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IMMIGRATION

Some 6,500 migrants rescued off Libya: coastguard

Around 6,500 migrants were rescued off the coast of Libya on Monday, the Italian coastguard said, in one of its busiest days of life-saving in recent years.

Some 6,500 migrants rescued off Libya: coastguard
Handout photo from Italy's Red Cross after a rescue operation by Moas on August 15th. Photo: Yara Nardi/AFP

Dramatic images of one operation showed about 700 migrants crammed onto a fishing boat, with some of them jumping off the vessel in life jackets and swimming towards rescuers.

A five-day-old baby was among those rescued along with other infants and was airlifted to an Italian hospital, according to Doctors Without Borders (MSF), which took part in operations.

“The command centre coordinated 40 rescue operations” that included vessels from Italy, humanitarian organisations as well as the EU's border agency Frontex, saving 6,500 migrants, the coastguard wrote on Twitter.

“We've been particularly busy today,” a spokesman for the Italian coastguard told AFP.

On Sunday more than 1,100 migrants were rescued in the same area.

The total number of arrivals in Italy this year now stands at 112,500, according to the UN's refugee agency and the coastguard, slightly below the 116,000 recorded by the same point in 2015.

Almost all of those migrants originate from West Africa and the Horn of Africa, often departing from Libya en masse when the sea is calm and a southern wind can push boats up into international waters.

Such days often come one after another, leading to large numbers of boats over a short period. More than 13,000 people were rescued in under a week at the end of May, and 8,300 more at the start of August.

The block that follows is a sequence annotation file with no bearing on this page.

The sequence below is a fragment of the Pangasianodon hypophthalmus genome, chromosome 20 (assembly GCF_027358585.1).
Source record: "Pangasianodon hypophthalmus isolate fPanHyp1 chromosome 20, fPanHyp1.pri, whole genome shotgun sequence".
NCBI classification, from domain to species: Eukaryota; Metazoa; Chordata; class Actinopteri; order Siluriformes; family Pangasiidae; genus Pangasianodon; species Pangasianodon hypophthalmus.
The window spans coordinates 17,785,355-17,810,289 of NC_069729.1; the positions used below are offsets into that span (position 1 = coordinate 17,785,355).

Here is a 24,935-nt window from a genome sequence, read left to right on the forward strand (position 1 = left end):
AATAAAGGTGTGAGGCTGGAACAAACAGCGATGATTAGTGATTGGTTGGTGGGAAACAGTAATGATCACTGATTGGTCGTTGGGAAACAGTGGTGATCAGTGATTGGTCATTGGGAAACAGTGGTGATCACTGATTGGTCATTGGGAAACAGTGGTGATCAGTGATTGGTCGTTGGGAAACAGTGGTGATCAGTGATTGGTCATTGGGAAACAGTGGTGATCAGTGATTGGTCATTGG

The Italian coastguard predicted that weather conditions would encourage the departure of further migrant boats Tuesday.

The vessels are often flimsy and overcrowded while some of the migrants set off in such poor health that even if the crossing is calm they cannot survive a day at sea.

There are around a dozen vessels run by humanitarian groups that patrol the waters off the Libyan coast, but tensions in the zone have flared recently as rival factions battle to control migrant trafficking.

This month an MSF ship taking part in migrant rescue operations came under attack from armed men who shot at the vessel before briefly climbing aboard, the medical charity said.

Nobody was hurt in the incident, which took place on August 17th, the group said.

More than 3,000 migrants have died at sea while trying to reach either Greece or Italy since the start of this year, an increase of some 50 percent on the same period in 2015.

Some 204,000 others crossed the Mediterranean to Europe in the first six months of this year, the UN refugee agency said, as the continent battles its worst migration crisis since Second World War.

Last year more than one million migrants made the journey to Europe, with the majority fleeing war in Syria and the Middle East.

POLITICS

How the EU aims to reform border-free Schengen area

European countries agreed on Thursday to push towards a long-stalled reform of the bloc's migration system, urging tighter control of external borders and better burden-sharing when it comes to asylum-seekers.

How the EU aims to reform border-free Schengen area
European interior ministers met in the northern French city of tourcoing, where president Emmanuel Macron gave a speech. Photo: Yoat Valat/AFP

The EU home affairs commissioner Ylva Johansson, speaking after a meeting of European interior ministers, said she welcomed what she saw as new momentum on the issue.